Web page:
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Goya and Levin Guitar Owners

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Goya and Levin Guitar Owners

A group for those of us who own and appreciate or don't own and just appreciate Goya and Levin Guitars made in Goteborg Sweden for over 70 years!

Members: 72
Latest Activity: Oct 10

Discussion Forum

Goya TS-4 1964 Vintage 7 Replies

Just joined group so I thought  this might be of interest. I was recently looking for an inexpensive 12 string and was close to buying an Epiphone but the seller didn't return my call. So I checked…Continue

Started by jack stepick. Last reply by Rob Griffiths Sep 17.

RENT A GOYA URGENT 3 Replies

Hello My name is Erin Finnegan and I am a Prop master for a theatre in Fort Worth. We are doing The Sound of Music. I know this sounds like an odd question, but do any of you know of any place or…Continue

Tags: help, rent, goya

Started by Erin Finnegan. Last reply by Rob Griffiths Sep 14.

RENT A GOYA

Hello My name is Erin Finnegan and I am a Prop master for a theatre in Fort Worth. We are doing The Sound of Music. I know this sounds like an odd question, but do any of you know of any place or…Continue

Tags: help, rent, goya

Started by Erin Finnegan Aug 28.

Bert Berns 1 Reply

The early 1960s minor hit for Gene Pitney: "If I Didn't Have A Dime".  Remember it?https://www.youtube.com/watch?v=3-4PzVp_yK8The reason I'm…Continue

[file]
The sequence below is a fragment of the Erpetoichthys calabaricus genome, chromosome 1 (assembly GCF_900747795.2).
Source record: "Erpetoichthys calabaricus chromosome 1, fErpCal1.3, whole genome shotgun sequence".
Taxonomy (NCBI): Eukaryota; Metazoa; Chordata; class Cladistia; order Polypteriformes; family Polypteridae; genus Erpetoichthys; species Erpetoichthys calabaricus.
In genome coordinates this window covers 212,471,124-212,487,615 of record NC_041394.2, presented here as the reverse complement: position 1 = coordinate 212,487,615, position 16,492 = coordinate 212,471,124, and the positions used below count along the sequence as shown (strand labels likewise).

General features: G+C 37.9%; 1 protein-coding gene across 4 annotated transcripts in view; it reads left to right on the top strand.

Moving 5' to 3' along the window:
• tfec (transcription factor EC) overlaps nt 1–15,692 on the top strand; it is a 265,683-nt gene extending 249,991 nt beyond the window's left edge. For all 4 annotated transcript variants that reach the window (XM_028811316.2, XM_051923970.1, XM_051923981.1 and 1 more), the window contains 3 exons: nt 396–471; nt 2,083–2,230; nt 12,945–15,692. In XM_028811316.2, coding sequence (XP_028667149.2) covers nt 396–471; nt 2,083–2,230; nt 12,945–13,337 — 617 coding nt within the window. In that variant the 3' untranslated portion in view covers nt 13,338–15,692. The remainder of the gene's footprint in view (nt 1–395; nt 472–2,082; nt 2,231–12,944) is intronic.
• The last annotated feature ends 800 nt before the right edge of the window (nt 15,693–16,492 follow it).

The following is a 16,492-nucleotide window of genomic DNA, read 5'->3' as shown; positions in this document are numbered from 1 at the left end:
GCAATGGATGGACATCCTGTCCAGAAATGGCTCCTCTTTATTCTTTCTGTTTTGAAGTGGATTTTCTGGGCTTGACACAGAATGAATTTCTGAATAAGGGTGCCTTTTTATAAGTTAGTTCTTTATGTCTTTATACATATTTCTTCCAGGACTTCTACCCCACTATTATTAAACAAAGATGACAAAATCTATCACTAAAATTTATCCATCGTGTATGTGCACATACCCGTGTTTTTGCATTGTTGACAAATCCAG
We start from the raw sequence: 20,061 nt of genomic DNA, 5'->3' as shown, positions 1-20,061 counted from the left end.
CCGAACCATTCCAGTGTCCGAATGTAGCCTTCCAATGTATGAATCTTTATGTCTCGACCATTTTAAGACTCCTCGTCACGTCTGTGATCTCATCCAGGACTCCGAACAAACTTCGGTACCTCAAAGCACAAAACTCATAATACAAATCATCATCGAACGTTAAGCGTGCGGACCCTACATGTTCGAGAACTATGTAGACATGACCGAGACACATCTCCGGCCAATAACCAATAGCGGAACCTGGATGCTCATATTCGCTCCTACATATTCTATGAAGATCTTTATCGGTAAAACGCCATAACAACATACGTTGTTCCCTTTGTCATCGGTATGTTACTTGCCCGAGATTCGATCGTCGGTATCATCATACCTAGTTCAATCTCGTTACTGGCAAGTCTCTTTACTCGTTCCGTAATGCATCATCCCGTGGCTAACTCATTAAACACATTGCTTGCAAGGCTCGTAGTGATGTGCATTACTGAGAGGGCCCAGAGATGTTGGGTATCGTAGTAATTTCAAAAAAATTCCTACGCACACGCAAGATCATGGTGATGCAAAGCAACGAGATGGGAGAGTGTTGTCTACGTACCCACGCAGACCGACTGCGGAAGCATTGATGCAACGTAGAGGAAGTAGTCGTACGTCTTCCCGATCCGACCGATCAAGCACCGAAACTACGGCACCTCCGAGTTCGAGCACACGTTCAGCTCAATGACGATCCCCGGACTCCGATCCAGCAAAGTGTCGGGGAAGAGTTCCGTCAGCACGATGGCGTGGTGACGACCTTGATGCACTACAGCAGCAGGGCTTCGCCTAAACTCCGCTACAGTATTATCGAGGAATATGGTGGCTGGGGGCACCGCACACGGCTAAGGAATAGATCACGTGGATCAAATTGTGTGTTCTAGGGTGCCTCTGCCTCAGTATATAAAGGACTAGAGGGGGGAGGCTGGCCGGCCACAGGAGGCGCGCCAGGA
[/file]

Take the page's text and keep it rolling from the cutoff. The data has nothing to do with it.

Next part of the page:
Started by norman druker. Last reply by Ben Hershman Jun 27.

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Comment by Mike Raeburn on October 10, 2014 at 3:14am

Actually Dave that's about right for a new guitar, custom built of that quality. I bought my LN-26 new in 1968 for the price of £65. I had just started out as a secondary school teacher at the munificent salary of £625 pa. So my guitar cost me roughly 10% of my annual wage. A secondary teacher's starting salary is now around £26,000 so the Levin would cost around £2,600 in equivalent terms. You could buy the one on eBay but it has a badly split top and looks 'well used' to be polite. Probably not worth more than $200. My LN-26 is as good as you will get for that age of guitar, no splits or dings but the usual crazed finish. The action is still very low. It has Schallers on it but the original tuners are in the box and the worn frets have been replaced by Jimmy Moon. He did such a good job I can't tell which ones he replaced and which ones he left. In today's market I would expect it to be worth around £800 but then a thing is only worth what someone is willing to pay for it!

Comment by Jim Yates on October 10, 2014 at 12:24am

My '58 Goya M-26 cost me under $400 about ten years ago.

Comment by Jim Yates on October 10, 2014 at 12:22am

Almost the same.  The Moon is modeled after the M-26, which was replaced by the N-26 in the early sixties.  There was not much difference, but the biggest clue is that the N-26 had the position dots moved to the bass side of the fingerboard.  There were some other insignificant changes too.

Comment by Dave G on October 9, 2014 at 7:14pm

Here's the same guitar for 1/3 of the price...or less if you can throw an offer.
http://www.ebay.com/itm/321540703183?ssPageName=STRK%3AMEBIDX%3AIT&...

Comment by Dave G on October 9, 2014 at 6:45pm